Michele Patenaude has been on staff at the University of Vermont for close to a decade. She says now's the time for her co-workers to stand together.
"We are trying to organize the staff at UVM, staff are the only group that are not unionized," Patenaude said.
That could change in the next few weeks. An effort is underway to have roughly 800 clerical and administrative staffers vote on one of three options: to stay as nonunion employees, to form an independent union or to form a union affiliated with the National Education Association.
Patenaude supports the NEA option.
"For me the main issues are working conditions and also the way that we're treated," she said. "I think we should have a seat at the table when it comes to decisions that are being made about our jobs which affect our families and our lives."
Right now, UVM professors, police and maintenance workers are already part of unions. University administrators say if a similar structure is used with staff it could change the way the groups work together.
"It does create a different relationship between administration and the employees because if a group is unionized, you work with the bargaining unit on matters of benefits and salaries and working conditions and everything else," said Richard Cate, the vice president for finance and administration at UVM.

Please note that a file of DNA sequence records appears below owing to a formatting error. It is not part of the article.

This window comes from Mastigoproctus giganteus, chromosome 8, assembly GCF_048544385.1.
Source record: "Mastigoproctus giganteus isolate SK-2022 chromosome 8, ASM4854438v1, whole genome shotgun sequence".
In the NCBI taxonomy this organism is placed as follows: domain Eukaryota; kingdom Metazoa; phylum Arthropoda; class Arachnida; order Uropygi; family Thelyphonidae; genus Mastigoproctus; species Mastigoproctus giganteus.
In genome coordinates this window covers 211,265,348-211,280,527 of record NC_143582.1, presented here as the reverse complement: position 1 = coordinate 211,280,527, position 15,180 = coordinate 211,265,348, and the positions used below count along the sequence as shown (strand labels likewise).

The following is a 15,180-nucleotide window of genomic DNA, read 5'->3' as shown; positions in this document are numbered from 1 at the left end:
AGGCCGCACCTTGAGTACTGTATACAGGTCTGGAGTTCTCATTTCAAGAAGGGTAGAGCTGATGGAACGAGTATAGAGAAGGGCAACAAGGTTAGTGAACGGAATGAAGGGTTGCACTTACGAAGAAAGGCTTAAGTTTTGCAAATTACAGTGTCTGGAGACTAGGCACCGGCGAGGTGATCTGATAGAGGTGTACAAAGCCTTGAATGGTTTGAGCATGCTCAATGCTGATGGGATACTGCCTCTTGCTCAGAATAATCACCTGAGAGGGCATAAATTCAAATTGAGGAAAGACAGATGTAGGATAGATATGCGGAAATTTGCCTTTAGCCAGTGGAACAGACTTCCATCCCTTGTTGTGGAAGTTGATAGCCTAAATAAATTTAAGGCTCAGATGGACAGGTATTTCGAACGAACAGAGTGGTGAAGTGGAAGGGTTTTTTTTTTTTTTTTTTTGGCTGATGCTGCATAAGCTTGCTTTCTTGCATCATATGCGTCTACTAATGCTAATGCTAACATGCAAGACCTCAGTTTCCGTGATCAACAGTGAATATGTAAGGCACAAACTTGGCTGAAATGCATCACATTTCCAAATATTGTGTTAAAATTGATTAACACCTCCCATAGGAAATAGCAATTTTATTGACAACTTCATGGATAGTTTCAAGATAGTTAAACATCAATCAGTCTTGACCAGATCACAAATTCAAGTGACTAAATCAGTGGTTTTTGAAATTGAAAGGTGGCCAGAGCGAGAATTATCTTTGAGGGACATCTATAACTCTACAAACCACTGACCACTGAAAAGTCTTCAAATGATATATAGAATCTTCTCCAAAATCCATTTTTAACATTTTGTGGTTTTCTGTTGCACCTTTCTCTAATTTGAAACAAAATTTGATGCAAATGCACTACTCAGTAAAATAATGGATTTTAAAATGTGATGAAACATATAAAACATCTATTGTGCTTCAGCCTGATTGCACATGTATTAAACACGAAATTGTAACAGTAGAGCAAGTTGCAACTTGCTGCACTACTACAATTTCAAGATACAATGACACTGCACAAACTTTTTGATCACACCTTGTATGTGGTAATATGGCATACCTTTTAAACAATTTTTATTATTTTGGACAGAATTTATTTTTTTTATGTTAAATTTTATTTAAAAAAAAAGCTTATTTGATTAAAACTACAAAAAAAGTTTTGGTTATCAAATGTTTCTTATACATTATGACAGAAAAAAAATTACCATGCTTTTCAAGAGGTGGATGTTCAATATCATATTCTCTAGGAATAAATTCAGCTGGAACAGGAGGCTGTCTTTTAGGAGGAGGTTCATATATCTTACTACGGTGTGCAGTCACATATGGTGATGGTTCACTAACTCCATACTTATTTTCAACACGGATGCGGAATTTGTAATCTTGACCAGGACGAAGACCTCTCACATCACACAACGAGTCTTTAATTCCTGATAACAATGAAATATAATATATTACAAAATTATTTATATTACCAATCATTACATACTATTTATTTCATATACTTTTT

Cate says he is not pushing employees in one direction or another but says they should consider all of the options, and that in the meantime, there are ways for staffers to share their concerns.
"We have a staff council group that we don't negotiate with them, but they do represent in some ways a means by which staff bring their issues to the administration," Cate said.
University staffers will consider the options in a two-day vote Sept. 18 and 19.
"Everyone should come out and vote in the democratic process and I think staff need to stand up and take charge of their campus and their negotiating. I would rather see more people get out and vote, even if they vote no. I would rather know that everyone had their chance to have a say," said Paul Chapman, a member of the library staff.
If one of the three options does not get more than 50 percent of the vote, the top two proposals will face off in a second vote.
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